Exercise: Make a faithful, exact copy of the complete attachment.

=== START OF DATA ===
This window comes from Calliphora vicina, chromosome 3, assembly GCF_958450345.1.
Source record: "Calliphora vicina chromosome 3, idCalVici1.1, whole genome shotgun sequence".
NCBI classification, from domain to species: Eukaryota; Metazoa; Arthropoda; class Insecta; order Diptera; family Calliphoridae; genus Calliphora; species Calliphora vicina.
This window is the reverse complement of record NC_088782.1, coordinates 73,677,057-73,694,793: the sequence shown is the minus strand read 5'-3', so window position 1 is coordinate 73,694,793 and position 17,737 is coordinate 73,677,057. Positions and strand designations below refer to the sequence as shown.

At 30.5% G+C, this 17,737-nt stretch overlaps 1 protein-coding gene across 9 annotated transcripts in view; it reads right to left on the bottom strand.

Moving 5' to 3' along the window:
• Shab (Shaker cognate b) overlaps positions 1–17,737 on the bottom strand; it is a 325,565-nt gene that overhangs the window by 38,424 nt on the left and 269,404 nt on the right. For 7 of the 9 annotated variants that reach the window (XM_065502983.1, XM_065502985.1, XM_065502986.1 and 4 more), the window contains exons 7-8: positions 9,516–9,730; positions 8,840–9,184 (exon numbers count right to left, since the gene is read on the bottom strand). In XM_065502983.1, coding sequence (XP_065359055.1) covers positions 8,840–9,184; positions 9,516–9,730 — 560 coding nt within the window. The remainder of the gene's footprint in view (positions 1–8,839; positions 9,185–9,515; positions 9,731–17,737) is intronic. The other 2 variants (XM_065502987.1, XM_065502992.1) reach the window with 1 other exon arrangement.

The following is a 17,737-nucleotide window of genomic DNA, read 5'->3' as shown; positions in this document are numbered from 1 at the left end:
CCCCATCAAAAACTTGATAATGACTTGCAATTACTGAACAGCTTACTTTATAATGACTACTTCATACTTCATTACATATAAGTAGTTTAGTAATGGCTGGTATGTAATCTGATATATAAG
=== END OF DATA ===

This window comes from Calliphora vicina, chromosome 3, assembly GCF_958450345.1.
Source record: "Calliphora vicina chromosome 3, idCalVici1.1, whole genome shotgun sequence".
NCBI classification, from domain to species: Eukaryota; Metazoa; Arthropoda; class Insecta; order Diptera; family Calliphoridae; genus Calliphora; species Calliphora vicina.
This window is the reverse complement of record NC_088782.1, coordinates 73,677,057-73,694,793: the sequence shown is the minus strand read 5'-3', so window position 1 is coordinate 73,694,793 and position 17,737 is coordinate 73,677,057. Positions and strand designations below refer to the sequence as shown.

At 30.5% G+C, this 17,737-nt stretch overlaps 1 protein-coding gene across 9 annotated transcripts in view; it reads right to left on the bottom strand.

Moving 5' to 3' along the window:
• Shab (Shaker cognate b) overlaps positions 1–17,737 on the bottom strand; it is a 325,565-nt gene that overhangs the window by 38,424 nt on the left and 269,404 nt on the right. For 7 of the 9 annotated variants that reach the window (XM_065502983.1, XM_065502985.1, XM_065502986.1 and 4 more), the window contains exons 7-8: positions 9,516–9,730; positions 8,840–9,184 (exon numbers count right to left, since the gene is read on the bottom strand). In XM_065502983.1, coding sequence (XP_065359055.1) covers positions 8,840–9,184; positions 9,516–9,730 — 560 coding nt within the window. The remainder of the gene's footprint in view (positions 1–8,839; positions 9,185–9,515; positions 9,731–17,737) is intronic. The other 2 variants (XM_065502987.1, XM_065502992.1) reach the window with 1 other exon arrangement.

The following is a 17,737-nucleotide window of genomic DNA, read 5'->3' as shown; positions in this document are numbered from 1 at the left end:
CCCCATCAAAAACTTGATAATGACTTGCAATTACTGAACAGCTTACTTTATAATGACTACTTCATACTTCATTACATATAAGTAGTTTAGTAATGGCTGGTATGTAATCTGATATATAAG